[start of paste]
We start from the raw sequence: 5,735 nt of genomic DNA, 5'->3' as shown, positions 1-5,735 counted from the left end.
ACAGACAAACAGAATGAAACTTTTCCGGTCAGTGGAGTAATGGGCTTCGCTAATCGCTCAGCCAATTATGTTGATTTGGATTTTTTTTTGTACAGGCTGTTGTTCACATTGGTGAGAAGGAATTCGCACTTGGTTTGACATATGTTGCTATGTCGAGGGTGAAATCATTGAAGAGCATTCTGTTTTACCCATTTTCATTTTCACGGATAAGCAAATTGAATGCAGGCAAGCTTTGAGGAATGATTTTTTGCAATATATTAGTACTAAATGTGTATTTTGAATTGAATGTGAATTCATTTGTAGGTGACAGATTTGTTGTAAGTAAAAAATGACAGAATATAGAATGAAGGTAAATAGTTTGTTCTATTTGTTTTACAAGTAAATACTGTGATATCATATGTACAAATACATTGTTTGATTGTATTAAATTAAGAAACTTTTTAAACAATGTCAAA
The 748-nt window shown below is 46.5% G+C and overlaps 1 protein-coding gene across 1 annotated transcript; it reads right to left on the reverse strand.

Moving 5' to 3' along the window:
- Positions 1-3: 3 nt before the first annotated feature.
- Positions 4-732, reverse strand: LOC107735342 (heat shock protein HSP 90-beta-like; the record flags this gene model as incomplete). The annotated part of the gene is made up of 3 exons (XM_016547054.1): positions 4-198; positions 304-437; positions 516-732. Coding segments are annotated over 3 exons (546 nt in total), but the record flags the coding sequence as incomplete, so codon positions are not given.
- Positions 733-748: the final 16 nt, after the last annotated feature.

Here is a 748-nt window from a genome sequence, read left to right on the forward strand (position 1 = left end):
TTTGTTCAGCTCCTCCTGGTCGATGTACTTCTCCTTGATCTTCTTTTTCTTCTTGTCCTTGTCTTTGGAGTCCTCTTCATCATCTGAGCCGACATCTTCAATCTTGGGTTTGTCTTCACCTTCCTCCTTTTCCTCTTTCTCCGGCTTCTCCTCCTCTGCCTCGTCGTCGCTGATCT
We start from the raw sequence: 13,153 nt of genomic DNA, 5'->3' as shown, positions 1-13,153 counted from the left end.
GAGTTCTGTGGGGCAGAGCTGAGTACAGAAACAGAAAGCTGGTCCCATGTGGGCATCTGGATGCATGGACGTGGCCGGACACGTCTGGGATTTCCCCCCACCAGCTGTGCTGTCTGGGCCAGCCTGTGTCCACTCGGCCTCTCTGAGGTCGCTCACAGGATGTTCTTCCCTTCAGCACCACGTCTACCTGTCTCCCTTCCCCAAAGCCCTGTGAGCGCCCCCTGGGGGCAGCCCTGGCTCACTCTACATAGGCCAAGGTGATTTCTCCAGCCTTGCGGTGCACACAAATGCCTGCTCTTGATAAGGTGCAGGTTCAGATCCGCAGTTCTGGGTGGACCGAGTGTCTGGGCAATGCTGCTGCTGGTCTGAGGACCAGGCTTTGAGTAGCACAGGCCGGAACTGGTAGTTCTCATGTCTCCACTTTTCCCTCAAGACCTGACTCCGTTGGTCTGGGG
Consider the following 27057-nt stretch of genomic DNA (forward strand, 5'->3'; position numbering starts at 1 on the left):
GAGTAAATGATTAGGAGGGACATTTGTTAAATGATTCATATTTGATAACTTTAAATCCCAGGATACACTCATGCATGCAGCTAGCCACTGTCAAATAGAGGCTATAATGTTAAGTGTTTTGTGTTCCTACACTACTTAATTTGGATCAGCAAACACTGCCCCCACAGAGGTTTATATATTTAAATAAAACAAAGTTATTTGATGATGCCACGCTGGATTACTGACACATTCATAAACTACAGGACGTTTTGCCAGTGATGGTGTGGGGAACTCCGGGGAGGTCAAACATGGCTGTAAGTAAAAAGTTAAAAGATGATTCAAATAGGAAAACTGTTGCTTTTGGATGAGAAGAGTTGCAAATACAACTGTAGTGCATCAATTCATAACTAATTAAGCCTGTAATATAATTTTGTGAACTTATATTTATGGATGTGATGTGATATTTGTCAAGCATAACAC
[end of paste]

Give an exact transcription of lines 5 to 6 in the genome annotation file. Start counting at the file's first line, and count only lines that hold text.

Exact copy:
- Positions 1-3: 3 nt before the first annotated feature.
- Positions 4-732, reverse strand: LOC107735342 (heat shock protein HSP 90-beta-like; the record flags this gene model as incomplete). The annotated part of the gene is made up of 3 exons (XM_016547054.1): positions 4-198; positions 304-437; positions 516-732. Coding segments are annotated over 3 exons (546 nt in total), but the record flags the coding sequence as incomplete, so codon positions are not given.